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Tuesday, June 12, 2012

Wild Wildfires in Colorado and New Mexico

The wildfires burning at 1.5 miles an hour in Colorado and New Mexico. Devastating. Barb and I loved Colorado. We took many many trips up into the mountains. In 2009 we went to the Cache La Poudre River canyon, just west of Fort Collins. We rented a cabin for a week and got our first up close view of the health of the forest with the bark beetle infestation. It was not on our radar at all but what we saw was forests mile after mile dead. Dead trees, millions of dead pine trees, rendering entire forests dead. 

We had both heard of the Bark Beetle (Pine Beetle), we knew the Pine Beetle was wreaking havoc, but to see the full extent was shocking and sad. I can remember thinking this is as bad as the gulf coast disaster but in a different way. There is very little coverage of this disaster, the killing of whole forests happened fast, and it is already gone. These hundreds of square miles of standing ghost trees are a tinderbox waiting to happen.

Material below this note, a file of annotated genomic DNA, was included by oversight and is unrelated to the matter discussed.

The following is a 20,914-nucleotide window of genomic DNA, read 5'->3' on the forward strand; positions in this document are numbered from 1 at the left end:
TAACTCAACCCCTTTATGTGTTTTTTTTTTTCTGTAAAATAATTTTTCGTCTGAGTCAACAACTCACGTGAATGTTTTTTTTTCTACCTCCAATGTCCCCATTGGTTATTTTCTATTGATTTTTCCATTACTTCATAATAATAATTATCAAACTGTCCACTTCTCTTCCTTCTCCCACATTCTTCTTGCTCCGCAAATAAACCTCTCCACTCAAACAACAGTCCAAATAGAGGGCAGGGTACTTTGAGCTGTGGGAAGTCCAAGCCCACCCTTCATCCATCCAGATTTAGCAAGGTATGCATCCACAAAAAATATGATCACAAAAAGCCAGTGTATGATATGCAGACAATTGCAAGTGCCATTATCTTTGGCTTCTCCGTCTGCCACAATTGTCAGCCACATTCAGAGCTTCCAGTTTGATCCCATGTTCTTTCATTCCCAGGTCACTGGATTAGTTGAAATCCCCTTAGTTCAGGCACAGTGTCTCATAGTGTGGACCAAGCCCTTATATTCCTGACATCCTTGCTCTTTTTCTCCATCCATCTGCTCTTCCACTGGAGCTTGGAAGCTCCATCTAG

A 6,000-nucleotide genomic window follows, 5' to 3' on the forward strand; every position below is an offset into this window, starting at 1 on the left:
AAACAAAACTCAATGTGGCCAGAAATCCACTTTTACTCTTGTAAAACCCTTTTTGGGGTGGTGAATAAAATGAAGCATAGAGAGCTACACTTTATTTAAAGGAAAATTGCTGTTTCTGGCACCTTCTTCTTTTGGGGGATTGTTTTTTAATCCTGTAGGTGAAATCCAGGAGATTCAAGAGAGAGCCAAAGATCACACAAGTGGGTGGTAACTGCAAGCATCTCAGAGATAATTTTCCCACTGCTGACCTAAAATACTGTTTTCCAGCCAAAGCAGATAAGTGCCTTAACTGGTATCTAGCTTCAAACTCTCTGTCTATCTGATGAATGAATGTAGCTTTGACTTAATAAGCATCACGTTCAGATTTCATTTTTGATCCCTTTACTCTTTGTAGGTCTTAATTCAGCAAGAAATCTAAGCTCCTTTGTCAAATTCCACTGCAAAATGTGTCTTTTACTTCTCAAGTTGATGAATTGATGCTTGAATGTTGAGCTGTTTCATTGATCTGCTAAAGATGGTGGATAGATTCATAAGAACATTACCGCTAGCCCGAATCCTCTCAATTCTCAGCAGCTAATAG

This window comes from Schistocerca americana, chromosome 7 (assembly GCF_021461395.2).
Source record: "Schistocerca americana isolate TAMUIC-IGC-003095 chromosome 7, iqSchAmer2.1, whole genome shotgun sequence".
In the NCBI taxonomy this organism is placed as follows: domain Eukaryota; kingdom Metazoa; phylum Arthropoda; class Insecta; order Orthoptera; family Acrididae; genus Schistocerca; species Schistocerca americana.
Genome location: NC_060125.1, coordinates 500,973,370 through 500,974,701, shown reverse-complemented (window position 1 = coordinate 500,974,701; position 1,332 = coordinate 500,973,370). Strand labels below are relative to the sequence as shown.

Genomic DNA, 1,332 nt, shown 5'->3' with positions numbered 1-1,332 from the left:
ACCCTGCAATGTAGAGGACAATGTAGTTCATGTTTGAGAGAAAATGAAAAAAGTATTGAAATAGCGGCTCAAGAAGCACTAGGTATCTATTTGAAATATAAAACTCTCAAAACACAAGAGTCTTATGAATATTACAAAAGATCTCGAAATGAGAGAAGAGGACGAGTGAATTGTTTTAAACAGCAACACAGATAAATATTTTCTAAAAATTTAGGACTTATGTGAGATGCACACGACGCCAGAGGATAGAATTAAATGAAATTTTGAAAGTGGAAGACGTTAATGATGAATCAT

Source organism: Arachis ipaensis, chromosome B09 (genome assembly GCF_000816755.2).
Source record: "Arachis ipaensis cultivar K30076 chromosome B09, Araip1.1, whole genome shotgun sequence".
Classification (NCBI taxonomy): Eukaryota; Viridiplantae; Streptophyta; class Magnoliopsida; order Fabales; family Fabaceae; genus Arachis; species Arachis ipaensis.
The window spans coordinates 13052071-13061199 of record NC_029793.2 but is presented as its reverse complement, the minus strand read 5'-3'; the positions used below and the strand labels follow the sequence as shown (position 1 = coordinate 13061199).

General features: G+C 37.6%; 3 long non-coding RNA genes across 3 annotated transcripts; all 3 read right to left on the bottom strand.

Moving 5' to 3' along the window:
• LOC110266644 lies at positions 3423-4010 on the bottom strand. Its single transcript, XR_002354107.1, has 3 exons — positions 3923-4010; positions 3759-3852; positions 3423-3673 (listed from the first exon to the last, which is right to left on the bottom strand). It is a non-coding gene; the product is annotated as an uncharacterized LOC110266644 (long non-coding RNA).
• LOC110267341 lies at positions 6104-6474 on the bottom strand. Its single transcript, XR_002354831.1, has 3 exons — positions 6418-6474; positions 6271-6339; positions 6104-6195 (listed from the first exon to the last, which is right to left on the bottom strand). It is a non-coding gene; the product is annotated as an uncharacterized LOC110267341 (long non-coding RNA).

Here is a link to an article from the NY times published in 2008. There is an excellent 6 minute video within the article describing the Pine Beetle infestation, how they infiltrate the tree, and kill the tree.

There are not many articles that tie the Pine Beetle's killing of entire forests to these very wild wildfires, burning intensely hot and very fast. But it does not take a rocket scientist to determine that forest that are full of dead trees will burn fast and hot.


Map of High Park Fire 2:25 a.m. MT, June 11, 2012, showing heat detected by satellites at 2:25 a.m. MT, June 11, 2012, MODIS/Google Earth/Wildfire Today

The Pine Beetle has done much damage and it is not finished in some forests. It is clear the pine beetle has been able to survive because of warmer temperatures in the winter, more very cold below freezing days would kill the beetles off. In the natural past cold winters kept the forest in balance. We are watching more collateral damage of global warming, too much fossil fuel burned, too much living out of balance. Bye bye to the beautiful back forests along the Cache La Poudre river, see ya next life time.

June 12, 2012 at 05:00 PM in Climate, Environment, Land Issues | Permalink